For many students, starting a new school can be difficult. For children with food allergies, it is even more challenging. As a parent, it can be just as overwhelming and difficult. Every school is different, and the faculty and staff will have varying levels of experience in managing children with food allergies. Here are a few tips on how to help your child successfully transition into school.
It is important that you form a collaborative partnership with the faculty, staff, and other individuals that your child will interact with at his or her new school. This includes your child’s teacher(s), school nurse, administrators, cafeteria workers, maintenance staff, bus drivers, parents, and classmates.
Find out how the school typically handles food allergy emergencies. If your child relies on epinephrine, you’ll want to find out what the school’s policy is about carrying or storing it. As soon as s/he is old enough, it’s ideal for your child to carry his or her epinephrine at all times so that in an emergency, people are running toward your child to help, not away to find the epinephrine. It’s a good idea to set yourself a calendar alert for when the school-based epinephrine is going to expire so you know when to send in replacements. And of course, always clearly label your child’s medications and make sure that the adults responsible for your child know how to adminster it properly.
You may also want to consider discussing ways to reduce food allergen(s) in your child’s classroom. These strategies may include such things as implementing a “no sharing” policy, encouraging hand washing, or keeping safe snacks in the classroom in the event that your child’s lunch becomes compromised. You might also speak with the school’s food service director to find out how the cafeteria handles allergies if your child wants to buy their lunch.
Create an Emergency Action Plan
Prior to starting a new school (and each year when starting with new teachers) it’s important for you to create an emergency action plan for your child. Be sure to have an easy-to-follow, printed plan for each classroom that your child will use. If s/he moves around to different classrooms throughout the day, provide multiple copies for all teachers to have. Be sure to also provide a copy to the school’s office as well as the nurse’s office. Your child’s emergency action plan should include the different signs that s/he is having an allergic reaction, what to do in the event of an allergic reaction, and who to call. Here are some items to include on your child’s emergency action plan:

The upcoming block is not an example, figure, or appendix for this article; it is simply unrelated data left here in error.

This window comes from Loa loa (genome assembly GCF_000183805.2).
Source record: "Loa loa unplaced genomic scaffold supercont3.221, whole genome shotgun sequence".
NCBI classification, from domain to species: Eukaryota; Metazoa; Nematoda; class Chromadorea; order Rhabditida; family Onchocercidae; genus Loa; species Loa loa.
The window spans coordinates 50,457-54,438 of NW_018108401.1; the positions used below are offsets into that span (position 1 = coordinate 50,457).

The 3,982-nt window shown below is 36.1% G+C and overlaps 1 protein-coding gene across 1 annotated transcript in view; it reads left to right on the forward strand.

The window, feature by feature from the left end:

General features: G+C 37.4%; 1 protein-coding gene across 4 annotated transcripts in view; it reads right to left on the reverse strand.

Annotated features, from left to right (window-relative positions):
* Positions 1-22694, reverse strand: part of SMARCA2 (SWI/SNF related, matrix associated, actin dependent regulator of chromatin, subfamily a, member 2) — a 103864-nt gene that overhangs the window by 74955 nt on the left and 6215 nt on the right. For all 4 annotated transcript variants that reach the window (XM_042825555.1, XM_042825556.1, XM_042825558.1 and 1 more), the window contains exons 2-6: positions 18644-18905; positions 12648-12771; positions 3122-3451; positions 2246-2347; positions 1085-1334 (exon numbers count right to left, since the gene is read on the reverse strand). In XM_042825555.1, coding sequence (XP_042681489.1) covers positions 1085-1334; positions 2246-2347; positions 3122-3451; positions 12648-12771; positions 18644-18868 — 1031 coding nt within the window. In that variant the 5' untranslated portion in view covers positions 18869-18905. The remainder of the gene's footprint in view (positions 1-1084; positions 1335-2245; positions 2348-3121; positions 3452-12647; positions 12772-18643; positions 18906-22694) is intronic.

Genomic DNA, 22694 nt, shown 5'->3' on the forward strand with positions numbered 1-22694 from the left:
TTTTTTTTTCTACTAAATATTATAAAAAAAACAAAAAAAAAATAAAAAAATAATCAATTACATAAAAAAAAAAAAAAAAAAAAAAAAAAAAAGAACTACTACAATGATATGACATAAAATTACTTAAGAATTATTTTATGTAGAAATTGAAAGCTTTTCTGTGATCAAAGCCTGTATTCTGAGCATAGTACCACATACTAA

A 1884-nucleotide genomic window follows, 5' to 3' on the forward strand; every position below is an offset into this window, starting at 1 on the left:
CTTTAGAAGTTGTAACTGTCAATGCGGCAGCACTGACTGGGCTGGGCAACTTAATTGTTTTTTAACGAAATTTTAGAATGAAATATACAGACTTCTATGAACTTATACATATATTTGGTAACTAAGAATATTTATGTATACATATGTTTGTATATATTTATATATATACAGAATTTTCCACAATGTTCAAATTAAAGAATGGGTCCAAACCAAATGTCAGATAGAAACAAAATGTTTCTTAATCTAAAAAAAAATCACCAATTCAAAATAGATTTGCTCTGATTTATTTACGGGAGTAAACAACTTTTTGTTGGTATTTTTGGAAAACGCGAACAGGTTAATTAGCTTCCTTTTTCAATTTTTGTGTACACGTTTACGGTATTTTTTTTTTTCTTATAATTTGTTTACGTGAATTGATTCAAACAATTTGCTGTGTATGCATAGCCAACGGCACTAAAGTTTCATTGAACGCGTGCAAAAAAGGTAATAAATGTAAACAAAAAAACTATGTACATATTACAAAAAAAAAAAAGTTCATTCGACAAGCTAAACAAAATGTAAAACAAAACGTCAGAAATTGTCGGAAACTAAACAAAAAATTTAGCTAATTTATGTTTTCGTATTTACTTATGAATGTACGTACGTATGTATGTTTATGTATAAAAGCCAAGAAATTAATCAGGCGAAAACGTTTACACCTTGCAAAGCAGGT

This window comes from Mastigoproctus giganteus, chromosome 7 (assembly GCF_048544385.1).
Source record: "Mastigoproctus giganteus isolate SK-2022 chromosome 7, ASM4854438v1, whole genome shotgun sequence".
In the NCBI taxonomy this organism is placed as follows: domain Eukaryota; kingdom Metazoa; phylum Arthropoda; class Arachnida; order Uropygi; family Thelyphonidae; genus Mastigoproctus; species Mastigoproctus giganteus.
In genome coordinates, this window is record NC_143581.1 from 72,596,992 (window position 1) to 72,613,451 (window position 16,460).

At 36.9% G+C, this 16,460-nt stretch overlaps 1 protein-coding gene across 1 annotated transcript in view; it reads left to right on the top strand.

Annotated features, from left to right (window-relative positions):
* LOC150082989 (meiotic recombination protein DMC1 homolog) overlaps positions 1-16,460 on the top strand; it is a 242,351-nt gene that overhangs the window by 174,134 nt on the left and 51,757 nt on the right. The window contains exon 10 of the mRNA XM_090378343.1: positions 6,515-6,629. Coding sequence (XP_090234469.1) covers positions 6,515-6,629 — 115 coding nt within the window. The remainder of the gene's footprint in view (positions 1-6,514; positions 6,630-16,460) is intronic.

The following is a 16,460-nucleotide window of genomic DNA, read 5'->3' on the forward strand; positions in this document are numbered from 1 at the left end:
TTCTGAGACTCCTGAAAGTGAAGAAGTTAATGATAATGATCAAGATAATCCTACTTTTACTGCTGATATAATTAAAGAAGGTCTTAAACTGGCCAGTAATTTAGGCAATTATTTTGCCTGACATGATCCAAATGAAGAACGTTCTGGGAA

- Medical Condition(s)
- Rescue Medications and their locations
- Medication dosage and administration instructions
- Signs you/your student may be having a medical emergency
- What to do in an emergency (in order)
- Who to call in an emergency
- A recent photo (always great to have for substitute teachers and for those first days of school when teachers have so many new faces and names to learn!)
- A note to check your child’s medical ID jewelry and/or wallet card(s) for additional/current information
Send Your Child to School with a Medical Alert ID
Along with a personal fact sheet or other emergency action plan, we recommend that your child wear medical alert jewelry. The medical ID should be engraved with your child’s name, along with his or her medical condition(s), allergy/allergies, treatment considerations, and emergency contacts. If your child requires epinephrine or other medication(s), always list them.